• 9.9.19 Shepard Fairey Murals the Great Bowery Water Tower

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    Artist Shepard Fairey has created street art over the past three decades that resist cultural norms and expectations. Perhaps his most notable works are the We The People and Obama Hope campaign posters, which were shared across the country millions of times in a variety of ways, making Shepard Fairey a household name throughout the US. It’s his belief that art is a social act that connects people not only with each other but also with ourselves. Shepard believes that art is activism, that serves as a catalyst for action. Shepard was and is still today inspired by the 1980s and 1990s street culture of the Lower East Side, what he refers to as the “unholy trinity of cultures:” graffiti, hip-hop and punk rock, and skateboarding. In a collaboration with several iconic NYC organizations, artist Shepard Fairey created a mural on the water tower that sits on top of the famous Germania Bank Building, currently the home of Great Bowery’s New York Headquarters. This famous graffiti-covered building has seen decades the Lower East Side’s history and culture, making it the perfect canvas for Shepard Fairey’s work. The mural features local activist and actress Rosario Dawson, a Lower East Side native. The painting illuminates Dawson in an empowering light, showcasing her as the inspiring NYC advocate she is. The mural serves as a symbol of power and equality that highlights both NYC’s creative culture as well as Great Bowery’s work with The Lower East Side Girls Club and their Alphabet City Art School.  A key factor in the success of this project was the incredible fundraising and spotlight put on the LES Girls Club by depicting LES New Yorker and board member Rosario Dawson. This altruism and support of the local community is one detail that convinced the Landmark Preservation Commission to approve the project after they initially rejected the idea. Rosario Dawson was raised on the Lower East Side with her family. She lived in a family of squatters and was sitting on a stoop one day when she was approached by a local talent agent to cast her in the movie, “Kids,” kickstarting her acting career. She’s currently a board member of the Lower East Side Girls Club, serving as an important social justice figure and activist, fighting to improve the lives of the young girls of this club. On July 17, once the mural was unveiled, Great Bowery hosted “A Conversation with Shepard Fairey,” with the artist and David Hershkovits, founder of Paper Magazine. The two engaged in a discussion about art, activism, NYC’s creative culture, and how it all came together in Shepard Fairey’s illustration of Dawson on Great Bowery’s water tower.  “Art connects people with the better side of nature and makes them hopefully see something in themselves that then they can also see in other people. So it's at least subconsciously a bit of a bridge to all of humanity and I think people are better people when they're capable of making art, being creative, taking chances, expressing themselves, sharing with others. Because why would we do it if we didn't have some impulse to create meaning with other people? Otherwise, people would just do stuff in isolation. I think it's a social act,” explained Shepard. “Rosario Dawson is a recognizable person that it would make a viewer curious. A lot of the work I've been doing focuses on an appealing archetype that maybe is just representing an idea or a subject that is actually literally in there life embodying an idea. It's really important to draw people into a conversation about the subject matter. Using Rosario for that piece was great because we’ve both been outside this building, in this neighborhood, for years. I put illegal street art on the outside of this building. We’re part of the history.” After thirty years of creating street art, Shepard Fairey remains extremely passionate about his craft. He seeks to look at what’s going on in our society to create what isn’t being said and what needs to be done, with the hope of inspiring action and change.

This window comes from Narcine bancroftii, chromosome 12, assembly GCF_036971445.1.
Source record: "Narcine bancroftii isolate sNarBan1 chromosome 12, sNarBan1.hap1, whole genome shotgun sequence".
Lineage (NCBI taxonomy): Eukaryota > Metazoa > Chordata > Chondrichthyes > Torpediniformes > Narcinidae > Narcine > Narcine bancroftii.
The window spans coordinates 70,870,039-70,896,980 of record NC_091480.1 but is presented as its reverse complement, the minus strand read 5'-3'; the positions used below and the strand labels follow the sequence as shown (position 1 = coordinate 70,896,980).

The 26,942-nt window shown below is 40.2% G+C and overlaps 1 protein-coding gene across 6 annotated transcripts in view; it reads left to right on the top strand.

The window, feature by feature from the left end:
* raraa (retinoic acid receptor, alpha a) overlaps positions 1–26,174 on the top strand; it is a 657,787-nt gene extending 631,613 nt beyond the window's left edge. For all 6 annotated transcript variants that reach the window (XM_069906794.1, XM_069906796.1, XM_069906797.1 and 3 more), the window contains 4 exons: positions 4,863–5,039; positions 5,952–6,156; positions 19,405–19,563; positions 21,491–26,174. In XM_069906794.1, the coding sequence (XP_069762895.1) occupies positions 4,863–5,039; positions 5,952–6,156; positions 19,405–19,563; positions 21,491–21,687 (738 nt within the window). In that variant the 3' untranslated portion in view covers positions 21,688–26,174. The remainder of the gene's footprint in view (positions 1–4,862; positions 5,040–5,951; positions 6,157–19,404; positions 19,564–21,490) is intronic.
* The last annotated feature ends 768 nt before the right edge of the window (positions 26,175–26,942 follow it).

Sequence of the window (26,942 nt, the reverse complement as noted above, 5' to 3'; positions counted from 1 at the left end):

• 9.3.19 Bose Collins Grows with Evolver